Author ORCID Identifier




Faculty Sponsor

John Michael Kuhn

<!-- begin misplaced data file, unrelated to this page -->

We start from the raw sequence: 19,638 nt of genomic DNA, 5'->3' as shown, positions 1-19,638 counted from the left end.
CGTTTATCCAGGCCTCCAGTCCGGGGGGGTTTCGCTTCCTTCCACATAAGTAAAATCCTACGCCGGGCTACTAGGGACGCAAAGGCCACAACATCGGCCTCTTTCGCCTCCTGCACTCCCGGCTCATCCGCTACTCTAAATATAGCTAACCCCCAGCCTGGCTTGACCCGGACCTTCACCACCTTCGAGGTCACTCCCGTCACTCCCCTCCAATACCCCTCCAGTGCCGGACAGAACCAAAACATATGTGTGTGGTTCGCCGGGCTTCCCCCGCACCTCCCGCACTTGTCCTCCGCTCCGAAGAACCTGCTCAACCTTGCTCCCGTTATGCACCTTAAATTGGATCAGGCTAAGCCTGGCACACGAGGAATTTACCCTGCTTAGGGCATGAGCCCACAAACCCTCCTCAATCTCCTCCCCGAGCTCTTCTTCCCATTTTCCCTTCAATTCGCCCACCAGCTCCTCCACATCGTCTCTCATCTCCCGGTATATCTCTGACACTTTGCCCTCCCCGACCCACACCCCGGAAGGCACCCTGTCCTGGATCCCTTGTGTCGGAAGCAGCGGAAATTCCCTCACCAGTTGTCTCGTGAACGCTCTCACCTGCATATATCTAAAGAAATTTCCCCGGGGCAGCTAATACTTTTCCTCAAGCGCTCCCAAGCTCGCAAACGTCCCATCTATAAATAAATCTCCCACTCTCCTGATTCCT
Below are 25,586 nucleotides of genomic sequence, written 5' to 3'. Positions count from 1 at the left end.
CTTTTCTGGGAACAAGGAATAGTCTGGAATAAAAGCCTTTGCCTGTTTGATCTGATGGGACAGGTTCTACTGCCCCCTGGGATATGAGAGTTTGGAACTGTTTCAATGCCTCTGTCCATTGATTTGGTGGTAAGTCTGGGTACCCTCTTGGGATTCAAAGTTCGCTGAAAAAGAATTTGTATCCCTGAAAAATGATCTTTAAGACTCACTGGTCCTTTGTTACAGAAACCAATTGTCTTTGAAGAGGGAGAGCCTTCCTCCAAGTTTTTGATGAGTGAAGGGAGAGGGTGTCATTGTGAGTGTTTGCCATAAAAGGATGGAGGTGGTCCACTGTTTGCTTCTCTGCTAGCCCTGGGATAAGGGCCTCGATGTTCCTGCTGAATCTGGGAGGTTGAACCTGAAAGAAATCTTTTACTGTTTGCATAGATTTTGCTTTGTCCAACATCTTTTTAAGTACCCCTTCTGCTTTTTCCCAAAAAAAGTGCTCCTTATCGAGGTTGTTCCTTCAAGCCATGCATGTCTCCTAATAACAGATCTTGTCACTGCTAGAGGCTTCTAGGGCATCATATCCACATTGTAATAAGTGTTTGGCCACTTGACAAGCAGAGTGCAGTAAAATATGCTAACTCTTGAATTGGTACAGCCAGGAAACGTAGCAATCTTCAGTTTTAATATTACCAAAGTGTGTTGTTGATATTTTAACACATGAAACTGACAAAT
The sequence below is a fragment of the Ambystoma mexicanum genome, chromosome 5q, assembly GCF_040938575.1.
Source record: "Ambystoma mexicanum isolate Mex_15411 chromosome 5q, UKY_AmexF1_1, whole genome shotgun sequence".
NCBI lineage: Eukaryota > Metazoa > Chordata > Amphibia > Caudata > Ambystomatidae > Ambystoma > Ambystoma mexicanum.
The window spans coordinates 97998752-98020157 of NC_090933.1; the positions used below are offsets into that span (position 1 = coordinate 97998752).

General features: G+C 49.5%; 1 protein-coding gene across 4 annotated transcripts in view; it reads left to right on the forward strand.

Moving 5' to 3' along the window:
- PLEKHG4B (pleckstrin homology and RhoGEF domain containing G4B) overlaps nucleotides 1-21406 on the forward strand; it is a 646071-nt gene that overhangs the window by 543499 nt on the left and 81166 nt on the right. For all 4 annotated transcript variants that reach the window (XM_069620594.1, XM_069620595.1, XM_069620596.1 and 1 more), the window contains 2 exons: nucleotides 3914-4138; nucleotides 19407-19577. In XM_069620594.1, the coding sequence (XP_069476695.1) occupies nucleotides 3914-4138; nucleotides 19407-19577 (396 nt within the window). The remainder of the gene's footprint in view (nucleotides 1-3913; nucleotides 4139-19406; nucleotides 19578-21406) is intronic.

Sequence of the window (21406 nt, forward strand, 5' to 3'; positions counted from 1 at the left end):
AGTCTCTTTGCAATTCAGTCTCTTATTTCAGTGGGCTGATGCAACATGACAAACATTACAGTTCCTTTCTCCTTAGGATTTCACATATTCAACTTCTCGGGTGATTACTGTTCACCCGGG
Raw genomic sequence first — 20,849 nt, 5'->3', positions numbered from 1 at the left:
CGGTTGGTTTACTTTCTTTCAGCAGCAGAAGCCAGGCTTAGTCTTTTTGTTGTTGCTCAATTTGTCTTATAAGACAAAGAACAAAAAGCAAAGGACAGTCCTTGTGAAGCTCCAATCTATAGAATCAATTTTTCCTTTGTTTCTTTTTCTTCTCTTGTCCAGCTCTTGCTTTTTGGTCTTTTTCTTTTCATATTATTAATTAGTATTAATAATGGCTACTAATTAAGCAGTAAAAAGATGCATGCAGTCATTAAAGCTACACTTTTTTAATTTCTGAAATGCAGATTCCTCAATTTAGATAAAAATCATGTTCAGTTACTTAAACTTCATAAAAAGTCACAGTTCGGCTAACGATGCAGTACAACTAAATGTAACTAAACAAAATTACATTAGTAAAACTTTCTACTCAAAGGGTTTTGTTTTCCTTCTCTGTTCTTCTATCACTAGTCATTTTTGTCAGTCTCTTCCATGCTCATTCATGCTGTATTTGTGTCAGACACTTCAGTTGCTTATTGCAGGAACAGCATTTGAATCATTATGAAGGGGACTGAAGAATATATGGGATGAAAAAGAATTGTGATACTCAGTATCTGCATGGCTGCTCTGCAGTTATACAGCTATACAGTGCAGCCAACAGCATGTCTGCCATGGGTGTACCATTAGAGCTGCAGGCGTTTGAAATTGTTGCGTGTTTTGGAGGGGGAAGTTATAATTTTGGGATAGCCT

This article works to unpack the recurrences of air-related language utilized in Shakespeare’s Antony and Cleopatra. Throughout this play, the notions of breath, wind, air, and vapor are consistently referenced, demonstrating the way in which atmospheric intangibility was a key point of exploration for contemporary scientists and philosophers. Through this analysis, it is clear that Shakespeare employs breath in three ways: the breath of (public) life, a lack of breath, and, most importantly, breath as a symbol of power and autonomy, which at times overlaps with the breath of life in ways that demonstrate contemporary conceptualizations of living beings. The relation of breath and power is shown to exist in other seventeenth-century texts, which often thought about breath and power in relation to God, spirits, and nature. Ultimately, Shakespeare treats air as transformative, wind as a whimsical means of transportation, and vapor as contagious. These ideas coincide with seventeenth-century understandings of these meteorological concepts found in complex scientific theories, natural philosophy ideas, and cultural constructions accepted by the general public.